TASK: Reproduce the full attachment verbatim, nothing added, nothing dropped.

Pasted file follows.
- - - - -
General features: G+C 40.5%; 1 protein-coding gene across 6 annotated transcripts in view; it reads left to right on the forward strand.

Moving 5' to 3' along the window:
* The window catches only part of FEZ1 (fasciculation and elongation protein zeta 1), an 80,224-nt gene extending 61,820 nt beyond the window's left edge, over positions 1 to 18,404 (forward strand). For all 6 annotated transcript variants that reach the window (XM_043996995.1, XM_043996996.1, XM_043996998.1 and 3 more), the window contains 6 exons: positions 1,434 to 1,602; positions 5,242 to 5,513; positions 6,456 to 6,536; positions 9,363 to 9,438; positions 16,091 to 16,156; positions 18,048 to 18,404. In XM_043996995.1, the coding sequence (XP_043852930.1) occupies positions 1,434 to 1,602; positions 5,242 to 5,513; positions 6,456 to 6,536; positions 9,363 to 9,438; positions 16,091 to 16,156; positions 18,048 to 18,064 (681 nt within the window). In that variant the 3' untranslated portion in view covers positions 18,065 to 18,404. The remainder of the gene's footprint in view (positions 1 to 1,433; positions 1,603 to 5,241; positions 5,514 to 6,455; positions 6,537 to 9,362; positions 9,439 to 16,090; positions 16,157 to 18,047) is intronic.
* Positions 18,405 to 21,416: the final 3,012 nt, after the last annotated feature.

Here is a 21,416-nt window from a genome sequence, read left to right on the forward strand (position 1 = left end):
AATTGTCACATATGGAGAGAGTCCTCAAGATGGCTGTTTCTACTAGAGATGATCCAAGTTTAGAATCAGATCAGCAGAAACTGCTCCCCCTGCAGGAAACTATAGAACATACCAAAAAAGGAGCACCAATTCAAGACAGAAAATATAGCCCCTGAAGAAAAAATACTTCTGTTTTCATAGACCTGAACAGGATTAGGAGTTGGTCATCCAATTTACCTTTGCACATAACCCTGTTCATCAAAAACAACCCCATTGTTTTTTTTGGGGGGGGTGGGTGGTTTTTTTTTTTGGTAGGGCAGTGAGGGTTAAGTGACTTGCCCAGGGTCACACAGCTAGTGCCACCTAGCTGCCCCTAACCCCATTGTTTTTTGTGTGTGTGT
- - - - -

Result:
General features: G+C 40.5%; 1 protein-coding gene across 6 annotated transcripts in view; it reads left to right on the forward strand.

Moving 5' to 3' along the window:
* The window catches only part of FEZ1 (fasciculation and elongation protein zeta 1), an 80,224-nt gene extending 61,820 nt beyond the window's left edge, over positions 1 to 18,404 (forward strand). For all 6 annotated transcript variants that reach the window (XM_043996995.1, XM_043996996.1, XM_043996998.1 and 3 more), the window contains 6 exons: positions 1,434 to 1,602; positions 5,242 to 5,513; positions 6,456 to 6,536; positions 9,363 to 9,438; positions 16,091 to 16,156; positions 18,048 to 18,404. In XM_043996995.1, the coding sequence (XP_043852930.1) occupies positions 1,434 to 1,602; positions 5,242 to 5,513; positions 6,456 to 6,536; positions 9,363 to 9,438; positions 16,091 to 16,156; positions 18,048 to 18,064 (681 nt within the window). In that variant the 3' untranslated portion in view covers positions 18,065 to 18,404. The remainder of the gene's footprint in view (positions 1 to 1,433; positions 1,603 to 5,241; positions 5,514 to 6,455; positions 6,537 to 9,362; positions 9,439 to 16,090; positions 16,157 to 18,047) is intronic.
* Positions 18,405 to 21,416: the final 3,012 nt, after the last annotated feature.

Here is a 21,416-nt window from a genome sequence, read left to right on the forward strand (position 1 = left end):
AATTGTCACATATGGAGAGAGTCCTCAAGATGGCTGTTTCTACTAGAGATGATCCAAGTTTAGAATCAGATCAGCAGAAACTGCTCCCCCTGCAGGAAACTATAGAACATACCAAAAAAGGAGCACCAATTCAAGACAGAAAATATAGCCCCTGAAGAAAAAATACTTCTGTTTTCATAGACCTGAACAGGATTAGGAGTTGGTCATCCAATTTACCTTTGCACATAACCCTGTTCATCAAAAACAACCCCATTGTTTTTTTTGGGGGGGGTGGGTGGTTTTTTTTTTTGGTAGGGCAGTGAGGGTTAAGTGACTTGCCCAGGGTCACACAGCTAGTGCCACCTAGCTGCCCCTAACCCCATTGTTTTTTGTGTGTGTGT